Journeys in Persia and Kurdistan, by Isabella Bird

Farewell Impressions of Persia

In the letters by which this chapter is preceded few general opinions have been expressed on Persia, its government, and its people, but now that I contemplate them with some regard to perspective, and have reversed some of my earlier and hastier judgments, I will, with the reader’s permission, give some of the impressions formed during a journey extending over nine months, chiefly in the western and south-western portions of the Empire.

On the pillared plain of Persepolis, on the bull-flanked portals which tower above the Hall of Xerxes, the Palace of Darius, and the stairways with the sculptured bas-reliefs, which portray the magnificence, the military triumphs, and the religious ceremonial of the greatest of the Persian monarchs, runs the stately inscription: “I am Xerxes the King, the Great King, the King of Kings, the King of the many-peopled countries, the Upholder of the Great World, the son of Darius the King, the Achæmenian”; and on the tablets on the rock of Besitun is inscribed in language as august the claim of Darius the Mede to a dominion which in his day was regarded as nearly universal.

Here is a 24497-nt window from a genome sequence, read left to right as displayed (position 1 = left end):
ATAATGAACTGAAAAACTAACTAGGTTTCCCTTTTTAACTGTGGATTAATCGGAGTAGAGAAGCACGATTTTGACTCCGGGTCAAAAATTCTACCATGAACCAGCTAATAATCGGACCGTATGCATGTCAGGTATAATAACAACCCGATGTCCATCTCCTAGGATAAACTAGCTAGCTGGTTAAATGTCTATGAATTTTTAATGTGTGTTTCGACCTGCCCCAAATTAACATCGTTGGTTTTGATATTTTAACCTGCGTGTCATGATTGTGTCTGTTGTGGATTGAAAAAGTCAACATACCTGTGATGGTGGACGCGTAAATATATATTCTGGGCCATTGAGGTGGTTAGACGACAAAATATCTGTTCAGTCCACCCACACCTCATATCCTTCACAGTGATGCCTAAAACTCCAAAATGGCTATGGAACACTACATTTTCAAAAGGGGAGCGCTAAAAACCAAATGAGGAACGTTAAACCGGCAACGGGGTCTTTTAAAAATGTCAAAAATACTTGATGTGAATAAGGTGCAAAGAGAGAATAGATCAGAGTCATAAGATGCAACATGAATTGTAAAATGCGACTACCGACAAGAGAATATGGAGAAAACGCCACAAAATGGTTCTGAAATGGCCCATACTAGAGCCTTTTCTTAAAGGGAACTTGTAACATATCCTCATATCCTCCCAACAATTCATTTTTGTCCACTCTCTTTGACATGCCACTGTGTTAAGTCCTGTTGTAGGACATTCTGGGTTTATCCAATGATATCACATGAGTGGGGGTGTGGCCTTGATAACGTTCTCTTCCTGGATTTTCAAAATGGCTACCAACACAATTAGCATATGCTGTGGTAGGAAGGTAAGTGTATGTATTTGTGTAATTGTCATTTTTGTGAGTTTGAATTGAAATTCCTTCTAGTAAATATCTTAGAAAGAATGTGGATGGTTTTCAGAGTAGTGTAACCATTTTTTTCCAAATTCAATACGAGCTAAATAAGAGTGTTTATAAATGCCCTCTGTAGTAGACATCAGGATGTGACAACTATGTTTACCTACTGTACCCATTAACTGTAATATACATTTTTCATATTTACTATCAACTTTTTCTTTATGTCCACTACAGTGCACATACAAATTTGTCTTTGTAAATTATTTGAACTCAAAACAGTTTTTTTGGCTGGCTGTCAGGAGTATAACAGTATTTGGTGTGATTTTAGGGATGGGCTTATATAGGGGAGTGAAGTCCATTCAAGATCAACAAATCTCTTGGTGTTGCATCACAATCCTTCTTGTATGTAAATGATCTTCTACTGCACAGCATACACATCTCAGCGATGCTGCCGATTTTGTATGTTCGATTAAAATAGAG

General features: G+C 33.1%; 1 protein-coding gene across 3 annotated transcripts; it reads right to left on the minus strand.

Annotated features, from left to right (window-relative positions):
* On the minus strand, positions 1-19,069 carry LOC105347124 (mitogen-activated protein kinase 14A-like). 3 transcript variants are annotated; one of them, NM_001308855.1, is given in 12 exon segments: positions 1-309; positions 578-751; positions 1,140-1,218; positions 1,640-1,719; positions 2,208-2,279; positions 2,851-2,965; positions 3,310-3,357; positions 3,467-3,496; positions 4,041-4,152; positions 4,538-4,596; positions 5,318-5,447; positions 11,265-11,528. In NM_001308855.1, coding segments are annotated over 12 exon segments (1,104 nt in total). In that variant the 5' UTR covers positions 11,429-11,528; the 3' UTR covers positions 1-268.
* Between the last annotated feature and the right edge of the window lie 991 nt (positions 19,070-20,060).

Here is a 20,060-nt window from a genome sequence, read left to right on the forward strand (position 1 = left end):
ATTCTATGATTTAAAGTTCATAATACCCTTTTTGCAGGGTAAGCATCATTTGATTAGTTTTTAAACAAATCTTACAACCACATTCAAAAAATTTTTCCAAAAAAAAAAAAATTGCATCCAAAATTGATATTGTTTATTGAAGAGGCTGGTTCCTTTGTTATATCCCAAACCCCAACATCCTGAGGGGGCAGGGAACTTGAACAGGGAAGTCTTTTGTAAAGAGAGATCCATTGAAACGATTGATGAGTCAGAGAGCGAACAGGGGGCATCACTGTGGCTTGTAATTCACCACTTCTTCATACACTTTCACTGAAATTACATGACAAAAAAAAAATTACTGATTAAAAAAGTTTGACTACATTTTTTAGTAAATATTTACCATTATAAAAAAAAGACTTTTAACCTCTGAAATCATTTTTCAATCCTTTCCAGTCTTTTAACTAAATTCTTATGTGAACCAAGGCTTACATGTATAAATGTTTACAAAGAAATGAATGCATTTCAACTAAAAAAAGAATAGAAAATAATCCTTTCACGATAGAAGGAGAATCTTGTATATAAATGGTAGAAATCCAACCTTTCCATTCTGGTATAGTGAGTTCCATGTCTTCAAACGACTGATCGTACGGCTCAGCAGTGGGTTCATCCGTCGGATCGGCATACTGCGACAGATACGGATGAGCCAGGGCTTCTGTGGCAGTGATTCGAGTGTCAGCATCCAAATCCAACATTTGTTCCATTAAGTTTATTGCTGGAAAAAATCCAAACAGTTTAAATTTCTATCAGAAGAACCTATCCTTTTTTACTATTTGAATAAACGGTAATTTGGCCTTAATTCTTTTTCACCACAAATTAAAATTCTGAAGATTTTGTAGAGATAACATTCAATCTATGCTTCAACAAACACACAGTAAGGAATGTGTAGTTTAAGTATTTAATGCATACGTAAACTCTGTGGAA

The twenty-four centuries which have passed since these claims were made have seen the ruin of the Palace–Temples of Persepolis, the triumph of Islam over Zoroastrianism, the devastating sweep of the hordes of Taimurlane and other semi-barbaric conquerors, the destruction of ancient art and frontiers, and the compression of the Empire within comparatively narrow limits.